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Curmudgucation: Digital Curriculum and Lesson Management is a Crock

Ed Tech overpromises in so many areas, but one the great lies is that implementing This Year's Great New Program is going to save teachers just oodles of time. It never does. It particularly never does when it comes to the kind of software leviathan's used to manage curriculum and lesson plans. 

The sheer volume of data entry for these programs (enter the curriculum, unit plans, lesson plans, all cross-linked to the state standards) is enough to suck up hours of work on a weekly basis, particularly if your district has saddle you with one of the more user-unfriendly examples of the species.

"Well, yes, at first," is the standard reply. "But once you get everything entered, there's barely any work at all." Which is almost sort of true-ish if you teach mostly the same stuff in the same order on the same days from year to year. Sometimes you get the build-as-you-go argument-- if you enter all your units and all your lessons as you go this year, you'll just sort of build the curriculum organically. 

But it's still not true, because Ed Tech is just like regular old Tech when it comes to its love for the latest fashion. The tech world is not much interested in longevity and staying power: "Let's come up with a device with an effective life of at least a decade and power it with software that we'll never mess with but alway support," is not the rallying cry of any tech company. 

This blithe dismissal of the future is sometimes stunningly obtuse. Years ago, yearbook publishing companies were pushing digital yearbook supplements, extras that would carry lots of pictures and even videos stored on cool new CD-Roms. I'm sure that some schools went for this shiny deal, and now, over a decade later, those discs are useful as coasters or mini-frisbees, while old fashioned paper yearbooks from a century ago work just fine. 

But curriculum management software is arguably worse.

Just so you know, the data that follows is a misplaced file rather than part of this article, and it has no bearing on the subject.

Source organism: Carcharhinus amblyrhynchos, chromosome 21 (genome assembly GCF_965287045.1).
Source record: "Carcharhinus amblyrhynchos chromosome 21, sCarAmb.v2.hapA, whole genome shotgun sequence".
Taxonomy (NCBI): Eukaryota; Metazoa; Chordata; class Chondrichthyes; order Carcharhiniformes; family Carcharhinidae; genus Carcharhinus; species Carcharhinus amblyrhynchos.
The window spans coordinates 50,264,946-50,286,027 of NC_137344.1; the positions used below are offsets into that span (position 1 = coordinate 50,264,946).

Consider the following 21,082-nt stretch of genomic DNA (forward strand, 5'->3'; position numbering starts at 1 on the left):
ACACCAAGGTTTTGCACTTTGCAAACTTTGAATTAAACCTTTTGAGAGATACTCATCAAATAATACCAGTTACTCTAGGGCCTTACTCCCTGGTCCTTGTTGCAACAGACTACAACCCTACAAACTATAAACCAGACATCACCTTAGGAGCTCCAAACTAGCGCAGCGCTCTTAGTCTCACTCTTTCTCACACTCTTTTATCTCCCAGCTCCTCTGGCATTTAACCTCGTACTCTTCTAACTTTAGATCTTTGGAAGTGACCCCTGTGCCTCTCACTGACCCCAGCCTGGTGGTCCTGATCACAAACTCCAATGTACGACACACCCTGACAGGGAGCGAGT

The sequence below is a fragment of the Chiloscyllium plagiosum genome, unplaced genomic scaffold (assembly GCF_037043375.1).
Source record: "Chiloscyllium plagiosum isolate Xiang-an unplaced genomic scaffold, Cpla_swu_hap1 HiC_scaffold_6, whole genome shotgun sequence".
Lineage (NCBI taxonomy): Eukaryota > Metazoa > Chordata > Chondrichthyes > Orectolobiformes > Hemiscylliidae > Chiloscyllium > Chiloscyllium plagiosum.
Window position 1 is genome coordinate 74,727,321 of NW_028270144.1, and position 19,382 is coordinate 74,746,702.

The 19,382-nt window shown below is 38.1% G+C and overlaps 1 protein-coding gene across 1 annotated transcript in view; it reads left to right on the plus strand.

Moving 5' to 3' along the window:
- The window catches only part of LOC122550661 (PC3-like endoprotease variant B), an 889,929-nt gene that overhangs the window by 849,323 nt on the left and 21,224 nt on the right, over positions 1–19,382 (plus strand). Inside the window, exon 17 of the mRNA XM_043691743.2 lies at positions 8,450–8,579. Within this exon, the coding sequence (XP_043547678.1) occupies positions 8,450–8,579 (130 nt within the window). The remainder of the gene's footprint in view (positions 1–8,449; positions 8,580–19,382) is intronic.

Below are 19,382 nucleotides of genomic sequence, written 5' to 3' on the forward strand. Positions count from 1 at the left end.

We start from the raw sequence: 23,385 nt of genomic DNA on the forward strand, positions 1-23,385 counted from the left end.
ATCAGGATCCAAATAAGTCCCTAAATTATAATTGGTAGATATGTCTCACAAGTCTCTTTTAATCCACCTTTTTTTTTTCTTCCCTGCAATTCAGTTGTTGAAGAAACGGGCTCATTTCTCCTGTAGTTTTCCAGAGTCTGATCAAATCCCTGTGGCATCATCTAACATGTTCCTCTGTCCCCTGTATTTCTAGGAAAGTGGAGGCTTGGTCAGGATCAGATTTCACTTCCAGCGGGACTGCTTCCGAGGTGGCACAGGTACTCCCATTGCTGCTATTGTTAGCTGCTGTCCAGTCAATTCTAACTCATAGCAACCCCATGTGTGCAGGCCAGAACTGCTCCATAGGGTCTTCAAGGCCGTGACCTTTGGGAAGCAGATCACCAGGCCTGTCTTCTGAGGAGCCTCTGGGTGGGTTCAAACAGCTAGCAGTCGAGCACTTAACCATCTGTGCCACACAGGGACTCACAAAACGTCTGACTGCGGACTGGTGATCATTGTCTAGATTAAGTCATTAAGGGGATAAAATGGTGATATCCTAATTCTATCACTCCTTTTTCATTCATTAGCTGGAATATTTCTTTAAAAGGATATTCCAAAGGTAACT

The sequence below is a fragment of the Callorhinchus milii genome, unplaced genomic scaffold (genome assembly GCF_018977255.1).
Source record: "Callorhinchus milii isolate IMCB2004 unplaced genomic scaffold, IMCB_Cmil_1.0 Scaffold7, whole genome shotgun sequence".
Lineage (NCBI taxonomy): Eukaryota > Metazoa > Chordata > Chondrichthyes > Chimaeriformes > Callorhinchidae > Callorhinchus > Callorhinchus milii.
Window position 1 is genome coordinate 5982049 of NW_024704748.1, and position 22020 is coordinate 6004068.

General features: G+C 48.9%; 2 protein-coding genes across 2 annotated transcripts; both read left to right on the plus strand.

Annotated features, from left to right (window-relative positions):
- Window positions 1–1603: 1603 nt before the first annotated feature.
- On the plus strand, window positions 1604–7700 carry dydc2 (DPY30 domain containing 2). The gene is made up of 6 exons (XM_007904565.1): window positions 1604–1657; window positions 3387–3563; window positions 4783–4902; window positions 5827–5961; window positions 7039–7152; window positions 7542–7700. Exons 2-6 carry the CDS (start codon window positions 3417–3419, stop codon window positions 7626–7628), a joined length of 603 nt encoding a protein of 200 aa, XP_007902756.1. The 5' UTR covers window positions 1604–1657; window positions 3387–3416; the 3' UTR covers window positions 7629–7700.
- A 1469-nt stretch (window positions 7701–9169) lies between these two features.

Consider the example of my old district. Our first attempt at digitizing the English department curriculum came over a decade ago. It involved some very user-unfriendly software in which we invested a mountain of person-hours until the administrator whose pet project it was left the district and the project was mothballed.

Around six or seven years ago, the district did a soft rollout of another package that was a little more sophisticated. Some of us were trained to be the vanguard, and then the rest of the staff was added. This was supposed to follow the cumulative model, with units and lessons building to a curriculum. An administrator decreed that all weekly lesson plans would be submitted on the software; their successor directed us not to worry about it too much. It was glitchy and unfriendly and some folks took the bet that nobody was actually paying attention, and stopped using it (some won the bet, and some lost). 

During one of the very first training sessions, somebody (I might have been the person) asked  just how long the district's commitment to this software would extend past the initial free-to-us grant-fueled period. 

The answer turns out to be, "Till right about now." There is, of course, no compatibility between software platforms, so my former colleagues are now apparently condemned to manually enter everything all over again. 

A fair question-- is all this accumulated and discarded hourage resulting in some beneficial curricular datafication?